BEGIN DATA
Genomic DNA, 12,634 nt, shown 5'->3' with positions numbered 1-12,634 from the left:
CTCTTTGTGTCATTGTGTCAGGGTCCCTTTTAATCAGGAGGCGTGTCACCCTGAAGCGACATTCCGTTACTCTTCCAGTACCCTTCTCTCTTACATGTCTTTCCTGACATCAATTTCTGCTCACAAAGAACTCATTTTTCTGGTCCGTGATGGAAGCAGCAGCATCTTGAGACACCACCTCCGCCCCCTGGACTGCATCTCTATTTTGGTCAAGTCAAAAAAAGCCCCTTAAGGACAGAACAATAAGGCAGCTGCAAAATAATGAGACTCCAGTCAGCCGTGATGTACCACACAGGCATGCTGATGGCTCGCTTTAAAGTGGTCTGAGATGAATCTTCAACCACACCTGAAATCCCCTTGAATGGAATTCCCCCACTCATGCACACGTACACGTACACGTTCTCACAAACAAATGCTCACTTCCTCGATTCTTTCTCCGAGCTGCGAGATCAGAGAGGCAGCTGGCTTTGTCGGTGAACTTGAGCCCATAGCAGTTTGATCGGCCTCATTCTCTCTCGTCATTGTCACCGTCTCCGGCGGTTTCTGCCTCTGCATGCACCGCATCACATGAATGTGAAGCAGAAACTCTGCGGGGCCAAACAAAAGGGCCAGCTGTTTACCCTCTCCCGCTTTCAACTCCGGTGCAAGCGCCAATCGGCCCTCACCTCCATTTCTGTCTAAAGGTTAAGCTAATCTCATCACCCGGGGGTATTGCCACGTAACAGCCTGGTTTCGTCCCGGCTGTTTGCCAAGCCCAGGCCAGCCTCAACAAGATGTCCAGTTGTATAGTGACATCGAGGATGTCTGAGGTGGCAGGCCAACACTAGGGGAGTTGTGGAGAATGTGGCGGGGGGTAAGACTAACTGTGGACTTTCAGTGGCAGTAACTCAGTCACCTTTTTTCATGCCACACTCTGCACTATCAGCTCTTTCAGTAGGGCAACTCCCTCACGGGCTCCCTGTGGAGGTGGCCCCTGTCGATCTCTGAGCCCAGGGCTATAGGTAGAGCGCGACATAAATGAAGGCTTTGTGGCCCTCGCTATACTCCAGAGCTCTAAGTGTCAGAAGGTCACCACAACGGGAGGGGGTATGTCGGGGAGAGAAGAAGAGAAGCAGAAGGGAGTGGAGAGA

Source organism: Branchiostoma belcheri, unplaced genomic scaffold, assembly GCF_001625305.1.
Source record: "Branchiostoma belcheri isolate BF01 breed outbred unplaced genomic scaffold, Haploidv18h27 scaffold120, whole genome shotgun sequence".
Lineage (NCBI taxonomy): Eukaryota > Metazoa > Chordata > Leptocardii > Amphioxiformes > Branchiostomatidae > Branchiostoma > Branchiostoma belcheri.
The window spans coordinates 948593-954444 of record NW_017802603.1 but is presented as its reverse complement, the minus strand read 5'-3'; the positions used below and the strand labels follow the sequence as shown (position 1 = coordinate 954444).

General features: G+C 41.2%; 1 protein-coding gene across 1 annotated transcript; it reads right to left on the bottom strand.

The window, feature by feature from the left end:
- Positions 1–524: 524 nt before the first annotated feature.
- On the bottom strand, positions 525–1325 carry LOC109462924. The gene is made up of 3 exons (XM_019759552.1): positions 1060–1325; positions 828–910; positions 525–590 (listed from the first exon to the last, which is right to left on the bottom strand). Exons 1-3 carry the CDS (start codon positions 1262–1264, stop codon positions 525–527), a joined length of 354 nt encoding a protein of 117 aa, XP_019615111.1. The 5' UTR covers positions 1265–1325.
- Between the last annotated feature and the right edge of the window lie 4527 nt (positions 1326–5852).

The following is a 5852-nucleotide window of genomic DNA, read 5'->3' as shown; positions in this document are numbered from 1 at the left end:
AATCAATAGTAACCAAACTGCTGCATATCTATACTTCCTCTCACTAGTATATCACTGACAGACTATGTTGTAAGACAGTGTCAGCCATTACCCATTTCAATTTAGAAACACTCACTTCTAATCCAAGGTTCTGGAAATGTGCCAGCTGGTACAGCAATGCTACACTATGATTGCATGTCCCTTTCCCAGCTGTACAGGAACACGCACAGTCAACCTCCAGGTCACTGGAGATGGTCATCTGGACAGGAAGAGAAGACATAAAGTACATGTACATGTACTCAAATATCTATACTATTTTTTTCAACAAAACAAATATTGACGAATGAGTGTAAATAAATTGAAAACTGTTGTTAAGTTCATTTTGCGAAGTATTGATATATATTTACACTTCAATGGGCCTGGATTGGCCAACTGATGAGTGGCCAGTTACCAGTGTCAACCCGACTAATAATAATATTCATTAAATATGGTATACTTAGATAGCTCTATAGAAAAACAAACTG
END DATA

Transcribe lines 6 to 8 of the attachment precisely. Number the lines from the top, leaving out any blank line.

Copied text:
The window spans coordinates 948593-954444 of record NW_017802603.1 but is presented as its reverse complement, the minus strand read 5'-3'; the positions used below and the strand labels follow the sequence as shown (position 1 = coordinate 954444).

General features: G+C 41.2%; 1 protein-coding gene across 1 annotated transcript; it reads right to left on the bottom strand.

The window, feature by feature from the left end: